• They don’t want to compete with themselves. If they release a somewhat similar game to WoW and operate the two alongside each other, few people would play both. And Acti-Blizz would never create a game for a small niche market.

• Development time. Acblizzion isn’t exactly known for their short development cycles. If they’ve announced a game, it usually takes at least two years until release day. And MMO’s have a longer than average development time. Can you really see WoW as the undisputed champion in four, five years time? Maybe, but BlizzAct would be wise to be ready when people eventually lose interest, before some other game/developer catches the player’s eye.

So what happens if the WoW user base is still growing when their next game is nearing completion? It’s doubtful that they’d stop producing content for the game simply to focus on their new title. But two internal teams competing for the same market doesn’t sound like the best idea.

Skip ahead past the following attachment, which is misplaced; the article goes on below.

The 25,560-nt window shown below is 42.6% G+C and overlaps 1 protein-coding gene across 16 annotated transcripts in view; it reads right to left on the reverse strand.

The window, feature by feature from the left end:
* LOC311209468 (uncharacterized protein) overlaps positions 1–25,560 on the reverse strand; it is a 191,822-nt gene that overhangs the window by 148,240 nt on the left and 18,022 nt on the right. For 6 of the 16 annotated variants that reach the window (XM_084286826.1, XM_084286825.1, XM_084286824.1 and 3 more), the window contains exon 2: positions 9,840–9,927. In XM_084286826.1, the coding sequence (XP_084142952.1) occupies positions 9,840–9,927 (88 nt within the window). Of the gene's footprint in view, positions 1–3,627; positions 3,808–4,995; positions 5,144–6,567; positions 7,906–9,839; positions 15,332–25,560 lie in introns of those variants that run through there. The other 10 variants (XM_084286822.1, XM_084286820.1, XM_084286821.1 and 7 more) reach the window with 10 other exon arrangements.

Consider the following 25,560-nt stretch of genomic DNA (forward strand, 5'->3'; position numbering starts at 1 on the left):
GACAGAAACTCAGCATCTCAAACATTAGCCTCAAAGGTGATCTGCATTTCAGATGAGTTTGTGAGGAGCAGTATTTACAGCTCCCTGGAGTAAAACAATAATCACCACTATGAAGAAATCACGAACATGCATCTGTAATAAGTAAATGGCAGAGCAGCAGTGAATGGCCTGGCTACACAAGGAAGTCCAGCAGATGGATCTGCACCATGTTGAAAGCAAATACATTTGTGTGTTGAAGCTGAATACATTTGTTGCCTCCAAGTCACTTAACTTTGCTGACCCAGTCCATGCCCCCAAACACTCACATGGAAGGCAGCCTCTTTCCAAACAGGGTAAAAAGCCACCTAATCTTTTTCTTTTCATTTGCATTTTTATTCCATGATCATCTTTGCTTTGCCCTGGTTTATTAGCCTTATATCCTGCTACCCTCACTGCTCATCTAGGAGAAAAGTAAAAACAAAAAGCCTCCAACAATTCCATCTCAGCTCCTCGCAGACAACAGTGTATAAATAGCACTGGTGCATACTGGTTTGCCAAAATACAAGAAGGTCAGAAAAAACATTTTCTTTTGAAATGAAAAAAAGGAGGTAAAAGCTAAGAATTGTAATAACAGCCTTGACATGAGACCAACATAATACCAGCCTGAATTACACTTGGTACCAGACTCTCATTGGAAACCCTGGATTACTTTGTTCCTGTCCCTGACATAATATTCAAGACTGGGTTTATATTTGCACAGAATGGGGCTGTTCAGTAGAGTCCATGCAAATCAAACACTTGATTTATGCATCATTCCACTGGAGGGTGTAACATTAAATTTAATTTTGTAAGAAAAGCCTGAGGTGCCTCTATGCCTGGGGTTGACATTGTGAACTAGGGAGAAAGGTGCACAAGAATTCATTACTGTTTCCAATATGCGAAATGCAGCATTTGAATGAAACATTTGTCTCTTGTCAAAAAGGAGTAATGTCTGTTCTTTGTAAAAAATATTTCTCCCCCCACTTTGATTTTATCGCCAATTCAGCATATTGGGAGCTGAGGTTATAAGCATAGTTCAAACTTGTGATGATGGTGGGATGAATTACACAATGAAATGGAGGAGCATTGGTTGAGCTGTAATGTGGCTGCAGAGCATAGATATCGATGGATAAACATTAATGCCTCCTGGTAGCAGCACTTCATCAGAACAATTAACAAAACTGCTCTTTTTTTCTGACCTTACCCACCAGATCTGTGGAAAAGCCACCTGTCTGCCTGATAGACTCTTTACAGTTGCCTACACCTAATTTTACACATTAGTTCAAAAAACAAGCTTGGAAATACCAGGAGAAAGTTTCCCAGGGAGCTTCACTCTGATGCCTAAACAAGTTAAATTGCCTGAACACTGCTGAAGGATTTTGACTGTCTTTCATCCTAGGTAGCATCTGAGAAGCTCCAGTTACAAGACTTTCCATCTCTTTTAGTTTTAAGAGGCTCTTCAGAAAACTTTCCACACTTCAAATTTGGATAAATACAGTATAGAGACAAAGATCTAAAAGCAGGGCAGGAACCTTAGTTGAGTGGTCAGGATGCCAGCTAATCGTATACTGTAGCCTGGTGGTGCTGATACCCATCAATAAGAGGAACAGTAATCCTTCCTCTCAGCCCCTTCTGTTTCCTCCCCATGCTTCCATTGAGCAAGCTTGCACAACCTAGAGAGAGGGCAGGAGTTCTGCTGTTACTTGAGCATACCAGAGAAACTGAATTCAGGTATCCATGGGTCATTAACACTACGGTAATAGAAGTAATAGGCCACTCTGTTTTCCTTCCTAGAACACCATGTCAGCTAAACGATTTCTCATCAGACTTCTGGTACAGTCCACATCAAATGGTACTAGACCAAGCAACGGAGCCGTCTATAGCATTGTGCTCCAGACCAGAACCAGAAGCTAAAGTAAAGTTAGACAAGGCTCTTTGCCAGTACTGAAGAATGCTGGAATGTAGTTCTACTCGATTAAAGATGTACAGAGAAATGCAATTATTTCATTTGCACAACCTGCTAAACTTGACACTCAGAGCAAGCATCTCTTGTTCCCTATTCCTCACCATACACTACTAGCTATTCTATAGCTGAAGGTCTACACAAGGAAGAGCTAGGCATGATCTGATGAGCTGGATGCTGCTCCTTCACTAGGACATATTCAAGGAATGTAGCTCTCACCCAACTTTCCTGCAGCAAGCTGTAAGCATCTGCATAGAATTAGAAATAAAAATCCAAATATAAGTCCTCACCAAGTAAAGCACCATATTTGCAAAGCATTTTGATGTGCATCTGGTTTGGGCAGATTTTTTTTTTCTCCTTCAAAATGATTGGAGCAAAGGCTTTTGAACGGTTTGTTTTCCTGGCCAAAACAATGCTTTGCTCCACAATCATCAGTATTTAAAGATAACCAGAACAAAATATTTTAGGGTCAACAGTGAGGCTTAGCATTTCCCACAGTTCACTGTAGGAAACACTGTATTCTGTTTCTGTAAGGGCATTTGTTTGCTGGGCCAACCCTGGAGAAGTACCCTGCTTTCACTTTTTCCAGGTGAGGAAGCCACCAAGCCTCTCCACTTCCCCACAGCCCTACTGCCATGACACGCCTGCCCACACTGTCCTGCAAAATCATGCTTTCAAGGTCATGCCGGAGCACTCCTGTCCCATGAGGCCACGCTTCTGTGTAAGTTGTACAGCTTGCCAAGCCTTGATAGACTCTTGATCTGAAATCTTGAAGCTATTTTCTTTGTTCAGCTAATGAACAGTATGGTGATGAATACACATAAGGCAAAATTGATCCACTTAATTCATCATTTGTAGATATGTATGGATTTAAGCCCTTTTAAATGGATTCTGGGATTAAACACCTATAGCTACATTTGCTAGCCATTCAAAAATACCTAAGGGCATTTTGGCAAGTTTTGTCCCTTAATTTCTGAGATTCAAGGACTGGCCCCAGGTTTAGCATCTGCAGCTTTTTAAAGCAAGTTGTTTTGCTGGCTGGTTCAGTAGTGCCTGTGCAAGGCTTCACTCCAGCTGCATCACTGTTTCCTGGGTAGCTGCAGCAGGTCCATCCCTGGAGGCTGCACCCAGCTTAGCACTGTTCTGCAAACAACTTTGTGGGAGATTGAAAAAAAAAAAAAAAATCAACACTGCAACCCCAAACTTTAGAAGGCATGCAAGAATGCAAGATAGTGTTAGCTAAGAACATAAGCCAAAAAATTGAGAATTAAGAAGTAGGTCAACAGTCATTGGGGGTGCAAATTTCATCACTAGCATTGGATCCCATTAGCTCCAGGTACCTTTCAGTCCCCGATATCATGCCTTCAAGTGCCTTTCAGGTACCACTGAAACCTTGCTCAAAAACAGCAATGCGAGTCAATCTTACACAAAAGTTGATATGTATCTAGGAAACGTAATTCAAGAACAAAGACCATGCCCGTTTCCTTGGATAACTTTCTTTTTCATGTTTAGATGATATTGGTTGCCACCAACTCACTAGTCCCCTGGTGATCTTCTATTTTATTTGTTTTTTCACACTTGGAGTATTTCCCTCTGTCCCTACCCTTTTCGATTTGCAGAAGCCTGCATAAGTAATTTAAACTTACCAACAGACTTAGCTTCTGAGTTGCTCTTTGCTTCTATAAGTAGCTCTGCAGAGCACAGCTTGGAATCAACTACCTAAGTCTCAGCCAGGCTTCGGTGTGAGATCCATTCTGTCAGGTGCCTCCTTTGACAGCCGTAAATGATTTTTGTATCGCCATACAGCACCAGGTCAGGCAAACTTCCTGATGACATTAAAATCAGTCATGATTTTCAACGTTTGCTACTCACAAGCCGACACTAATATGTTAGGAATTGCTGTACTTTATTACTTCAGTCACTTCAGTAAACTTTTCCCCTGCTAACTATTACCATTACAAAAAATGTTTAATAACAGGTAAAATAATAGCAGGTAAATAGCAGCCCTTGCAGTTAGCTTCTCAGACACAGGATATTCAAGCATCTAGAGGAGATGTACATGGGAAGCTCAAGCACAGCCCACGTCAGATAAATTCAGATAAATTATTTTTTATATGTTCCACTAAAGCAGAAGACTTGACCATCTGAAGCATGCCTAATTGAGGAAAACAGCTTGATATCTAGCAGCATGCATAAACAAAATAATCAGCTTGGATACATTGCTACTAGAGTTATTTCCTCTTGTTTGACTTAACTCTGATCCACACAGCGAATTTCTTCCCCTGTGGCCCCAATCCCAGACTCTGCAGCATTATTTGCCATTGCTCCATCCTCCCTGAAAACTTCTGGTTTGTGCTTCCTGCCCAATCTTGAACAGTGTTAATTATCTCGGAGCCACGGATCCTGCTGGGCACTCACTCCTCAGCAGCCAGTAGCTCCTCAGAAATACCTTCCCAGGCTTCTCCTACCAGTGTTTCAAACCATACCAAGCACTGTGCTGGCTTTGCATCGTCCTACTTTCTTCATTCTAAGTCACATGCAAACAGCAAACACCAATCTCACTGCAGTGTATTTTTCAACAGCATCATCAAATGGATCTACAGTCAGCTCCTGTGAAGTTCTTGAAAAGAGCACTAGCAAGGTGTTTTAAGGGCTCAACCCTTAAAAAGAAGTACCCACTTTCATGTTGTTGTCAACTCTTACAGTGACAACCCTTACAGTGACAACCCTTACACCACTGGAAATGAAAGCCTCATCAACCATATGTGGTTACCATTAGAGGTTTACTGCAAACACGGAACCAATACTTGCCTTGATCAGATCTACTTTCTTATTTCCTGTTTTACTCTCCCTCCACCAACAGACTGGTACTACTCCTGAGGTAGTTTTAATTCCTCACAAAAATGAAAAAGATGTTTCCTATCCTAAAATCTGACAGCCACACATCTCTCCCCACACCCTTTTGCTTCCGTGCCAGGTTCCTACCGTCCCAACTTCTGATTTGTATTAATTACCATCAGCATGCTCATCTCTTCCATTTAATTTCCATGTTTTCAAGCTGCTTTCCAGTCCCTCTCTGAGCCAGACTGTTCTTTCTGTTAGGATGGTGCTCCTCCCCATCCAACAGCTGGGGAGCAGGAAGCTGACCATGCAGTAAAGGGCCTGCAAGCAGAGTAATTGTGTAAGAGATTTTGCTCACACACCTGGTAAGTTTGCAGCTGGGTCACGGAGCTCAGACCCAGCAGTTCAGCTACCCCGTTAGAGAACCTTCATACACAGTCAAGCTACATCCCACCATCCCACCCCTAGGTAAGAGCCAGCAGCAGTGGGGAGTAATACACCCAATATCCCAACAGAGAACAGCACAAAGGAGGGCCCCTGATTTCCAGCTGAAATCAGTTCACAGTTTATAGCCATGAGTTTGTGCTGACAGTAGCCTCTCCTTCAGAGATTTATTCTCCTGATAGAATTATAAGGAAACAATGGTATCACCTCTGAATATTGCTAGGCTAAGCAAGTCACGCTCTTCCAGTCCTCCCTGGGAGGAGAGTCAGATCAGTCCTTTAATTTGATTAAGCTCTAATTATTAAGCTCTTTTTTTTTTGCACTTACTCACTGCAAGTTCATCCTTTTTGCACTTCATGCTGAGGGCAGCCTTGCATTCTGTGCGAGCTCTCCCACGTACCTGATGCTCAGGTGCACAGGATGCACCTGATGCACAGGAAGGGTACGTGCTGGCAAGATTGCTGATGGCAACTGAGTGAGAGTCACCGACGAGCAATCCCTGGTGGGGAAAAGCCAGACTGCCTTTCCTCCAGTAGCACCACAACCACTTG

Other companies have run more than one MMO at once, but none have even been close to WoW’s size.

Regardless, it’ll be interesting to see how they handle things.

26
Feb
09

Gay? No Xbox Live for you!

4f6cef875973d35084109a823efacf4aHello there.

Are you gay or lesbian? Like to play on XBox Live?

If so, then STFU (apparently).
Turns out, mentioning that you’re gay or lesbian is enough to get you banned from XBLA. Saying that you’re not gay is OK, and it seems as though declaring your straightness is acceptable, but if you happen to mention a sexual preference other than that, you’re fucked.

Sexual orientation is a sensitive issue, sure, and I can understand that Microsoft wants to put a lid on it on their networks. But how about doing something about the actual problem – ban the people who act like dickheads when someone mentions a sexual preference other than straight.